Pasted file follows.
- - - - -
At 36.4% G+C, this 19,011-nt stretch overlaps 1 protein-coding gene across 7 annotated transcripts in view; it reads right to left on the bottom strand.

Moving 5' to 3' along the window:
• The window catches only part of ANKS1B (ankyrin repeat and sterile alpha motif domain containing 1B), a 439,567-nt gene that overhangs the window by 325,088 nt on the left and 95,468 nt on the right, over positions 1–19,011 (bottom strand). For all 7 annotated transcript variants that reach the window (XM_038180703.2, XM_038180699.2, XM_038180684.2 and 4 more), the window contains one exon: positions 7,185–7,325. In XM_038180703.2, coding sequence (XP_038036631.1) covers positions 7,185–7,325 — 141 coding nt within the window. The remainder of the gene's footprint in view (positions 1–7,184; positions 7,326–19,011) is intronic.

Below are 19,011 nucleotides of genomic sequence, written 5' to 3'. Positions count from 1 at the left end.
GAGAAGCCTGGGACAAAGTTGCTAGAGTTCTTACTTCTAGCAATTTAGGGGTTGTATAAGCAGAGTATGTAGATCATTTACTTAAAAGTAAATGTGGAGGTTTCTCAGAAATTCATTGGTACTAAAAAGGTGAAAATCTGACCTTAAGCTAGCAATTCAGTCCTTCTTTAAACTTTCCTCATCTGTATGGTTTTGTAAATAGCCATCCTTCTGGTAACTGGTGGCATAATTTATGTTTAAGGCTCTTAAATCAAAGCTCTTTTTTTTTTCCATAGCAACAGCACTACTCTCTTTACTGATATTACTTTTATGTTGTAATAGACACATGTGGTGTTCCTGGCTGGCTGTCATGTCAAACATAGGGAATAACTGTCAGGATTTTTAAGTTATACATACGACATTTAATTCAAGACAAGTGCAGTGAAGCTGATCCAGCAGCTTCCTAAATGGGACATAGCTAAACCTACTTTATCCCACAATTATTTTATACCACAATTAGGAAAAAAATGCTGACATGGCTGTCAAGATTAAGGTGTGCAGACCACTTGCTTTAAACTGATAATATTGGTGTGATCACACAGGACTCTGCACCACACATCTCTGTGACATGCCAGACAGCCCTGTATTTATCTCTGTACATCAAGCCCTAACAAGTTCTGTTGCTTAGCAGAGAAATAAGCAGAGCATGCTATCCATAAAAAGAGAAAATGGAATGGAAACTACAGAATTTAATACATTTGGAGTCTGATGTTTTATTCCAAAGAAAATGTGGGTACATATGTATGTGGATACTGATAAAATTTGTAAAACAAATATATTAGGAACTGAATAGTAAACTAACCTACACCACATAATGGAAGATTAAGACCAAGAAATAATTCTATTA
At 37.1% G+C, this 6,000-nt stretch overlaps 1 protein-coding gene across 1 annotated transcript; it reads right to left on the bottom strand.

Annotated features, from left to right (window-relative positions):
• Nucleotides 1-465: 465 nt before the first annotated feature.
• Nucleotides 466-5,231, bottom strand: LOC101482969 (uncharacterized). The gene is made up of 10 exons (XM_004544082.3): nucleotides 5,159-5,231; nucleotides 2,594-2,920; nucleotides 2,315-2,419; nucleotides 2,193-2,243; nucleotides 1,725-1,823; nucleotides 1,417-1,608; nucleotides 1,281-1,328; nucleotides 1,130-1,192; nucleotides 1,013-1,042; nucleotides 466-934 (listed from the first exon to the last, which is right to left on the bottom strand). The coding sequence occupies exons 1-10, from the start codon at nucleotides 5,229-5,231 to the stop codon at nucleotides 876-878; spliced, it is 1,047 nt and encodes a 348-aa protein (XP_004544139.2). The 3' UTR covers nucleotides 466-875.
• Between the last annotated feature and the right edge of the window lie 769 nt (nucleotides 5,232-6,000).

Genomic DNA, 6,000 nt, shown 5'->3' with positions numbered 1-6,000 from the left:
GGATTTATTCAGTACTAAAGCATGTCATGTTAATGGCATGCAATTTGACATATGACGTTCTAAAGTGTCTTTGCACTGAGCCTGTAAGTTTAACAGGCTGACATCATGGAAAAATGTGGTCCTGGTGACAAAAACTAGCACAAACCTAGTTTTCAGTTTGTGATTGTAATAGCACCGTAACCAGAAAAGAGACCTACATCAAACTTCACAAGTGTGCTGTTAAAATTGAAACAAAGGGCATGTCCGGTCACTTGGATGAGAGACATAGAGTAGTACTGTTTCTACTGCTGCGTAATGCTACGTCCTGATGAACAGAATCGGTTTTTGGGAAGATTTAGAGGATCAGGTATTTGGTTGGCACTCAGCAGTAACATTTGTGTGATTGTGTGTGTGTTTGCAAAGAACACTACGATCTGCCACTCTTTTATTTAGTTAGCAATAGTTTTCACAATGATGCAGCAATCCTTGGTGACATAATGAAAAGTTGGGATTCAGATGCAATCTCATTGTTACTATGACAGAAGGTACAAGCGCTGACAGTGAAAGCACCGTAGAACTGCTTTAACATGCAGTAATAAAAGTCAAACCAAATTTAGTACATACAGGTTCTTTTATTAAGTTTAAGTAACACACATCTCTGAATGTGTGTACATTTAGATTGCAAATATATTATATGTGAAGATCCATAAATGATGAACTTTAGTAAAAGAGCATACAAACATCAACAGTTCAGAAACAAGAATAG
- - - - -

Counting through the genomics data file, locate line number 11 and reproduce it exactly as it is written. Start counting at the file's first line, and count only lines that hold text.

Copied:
Genomic DNA, 6,000 nt, shown 5'->3' with positions numbered 1-6,000 from the left: